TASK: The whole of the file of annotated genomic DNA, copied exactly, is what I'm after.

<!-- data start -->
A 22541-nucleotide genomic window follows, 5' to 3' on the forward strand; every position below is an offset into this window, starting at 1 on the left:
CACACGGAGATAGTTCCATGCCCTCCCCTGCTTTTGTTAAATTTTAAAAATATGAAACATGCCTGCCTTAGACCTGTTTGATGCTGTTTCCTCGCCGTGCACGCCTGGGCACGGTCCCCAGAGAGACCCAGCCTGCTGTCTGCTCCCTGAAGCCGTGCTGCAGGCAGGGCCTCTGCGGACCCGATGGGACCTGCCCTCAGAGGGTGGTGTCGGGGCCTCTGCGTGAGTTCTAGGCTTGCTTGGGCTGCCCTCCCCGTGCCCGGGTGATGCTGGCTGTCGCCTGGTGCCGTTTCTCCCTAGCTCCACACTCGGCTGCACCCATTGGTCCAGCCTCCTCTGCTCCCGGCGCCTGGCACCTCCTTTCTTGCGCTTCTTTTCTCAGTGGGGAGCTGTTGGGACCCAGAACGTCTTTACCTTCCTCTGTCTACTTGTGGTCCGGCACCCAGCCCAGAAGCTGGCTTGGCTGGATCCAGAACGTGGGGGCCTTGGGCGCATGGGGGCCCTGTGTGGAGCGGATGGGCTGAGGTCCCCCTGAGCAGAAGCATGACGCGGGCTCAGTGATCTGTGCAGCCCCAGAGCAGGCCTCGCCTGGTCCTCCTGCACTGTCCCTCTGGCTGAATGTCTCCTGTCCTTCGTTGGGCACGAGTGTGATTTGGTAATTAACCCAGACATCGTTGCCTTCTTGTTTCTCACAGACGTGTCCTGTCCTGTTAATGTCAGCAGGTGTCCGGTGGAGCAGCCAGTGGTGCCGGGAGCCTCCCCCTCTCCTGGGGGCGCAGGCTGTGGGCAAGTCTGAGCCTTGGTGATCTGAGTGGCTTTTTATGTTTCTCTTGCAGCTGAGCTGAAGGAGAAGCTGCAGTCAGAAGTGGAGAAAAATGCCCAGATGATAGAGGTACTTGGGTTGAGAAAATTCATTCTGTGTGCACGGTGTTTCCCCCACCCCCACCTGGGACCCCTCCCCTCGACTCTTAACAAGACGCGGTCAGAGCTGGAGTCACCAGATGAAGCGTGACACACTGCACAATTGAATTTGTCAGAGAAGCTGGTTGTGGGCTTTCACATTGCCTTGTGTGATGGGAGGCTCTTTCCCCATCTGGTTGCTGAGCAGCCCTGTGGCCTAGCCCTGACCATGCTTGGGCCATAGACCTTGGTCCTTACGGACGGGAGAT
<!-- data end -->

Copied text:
A 22541-nucleotide genomic window follows, 5' to 3' on the forward strand; every position below is an offset into this window, starting at 1 on the left:
CACACGGAGATAGTTCCATGCCCTCCCCTGCTTTTGTTAAATTTTAAAAATATGAAACATGCCTGCCTTAGACCTGTTTGATGCTGTTTCCTCGCCGTGCACGCCTGGGCACGGTCCCCAGAGAGACCCAGCCTGCTGTCTGCTCCCTGAAGCCGTGCTGCAGGCAGGGCCTCTGCGGACCCGATGGGACCTGCCCTCAGAGGGTGGTGTCGGGGCCTCTGCGTGAGTTCTAGGCTTGCTTGGGCTGCCCTCCCCGTGCCCGGGTGATGCTGGCTGTCGCCTGGTGCCGTTTCTCCCTAGCTCCACACTCGGCTGCACCCATTGGTCCAGCCTCCTCTGCTCCCGGCGCCTGGCACCTCCTTTCTTGCGCTTCTTTTCTCAGTGGGGAGCTGTTGGGACCCAGAACGTCTTTACCTTCCTCTGTCTACTTGTGGTCCGGCACCCAGCCCAGAAGCTGGCTTGGCTGGATCCAGAACGTGGGGGCCTTGGGCGCATGGGGGCCCTGTGTGGAGCGGATGGGCTGAGGTCCCCCTGAGCAGAAGCATGACGCGGGCTCAGTGATCTGTGCAGCCCCAGAGCAGGCCTCGCCTGGTCCTCCTGCACTGTCCCTCTGGCTGAATGTCTCCTGTCCTTCGTTGGGCACGAGTGTGATTTGGTAATTAACCCAGACATCGTTGCCTTCTTGTTTCTCACAGACGTGTCCTGTCCTGTTAATGTCAGCAGGTGTCCGGTGGAGCAGCCAGTGGTGCCGGGAGCCTCCCCCTCTCCTGGGGGCGCAGGCTGTGGGCAAGTCTGAGCCTTGGTGATCTGAGTGGCTTTTTATGTTTCTCTTGCAGCTGAGCTGAAGGAGAAGCTGCAGTCAGAAGTGGAGAAAAATGCCCAGATGATAGAGGTACTTGGGTTGAGAAAATTCATTCTGTGTGCACGGTGTTTCCCCCACCCCCACCTGGGACCCCTCCCCTCGACTCTTAACAAGACGCGGTCAGAGCTGGAGTCACCAGATGAAGCGTGACACACTGCACAATTGAATTTGTCAGAGAAGCTGGTTGTGGGCTTTCACATTGCCTTGTGTGATGGGAGGCTCTTTCCCCATCTGGTTGCTGAGCAGCCCTGTGGCCTAGCCCTGACCATGCTTGGGCCATAGACCTTGGTCCTTACGGACGGGAGAT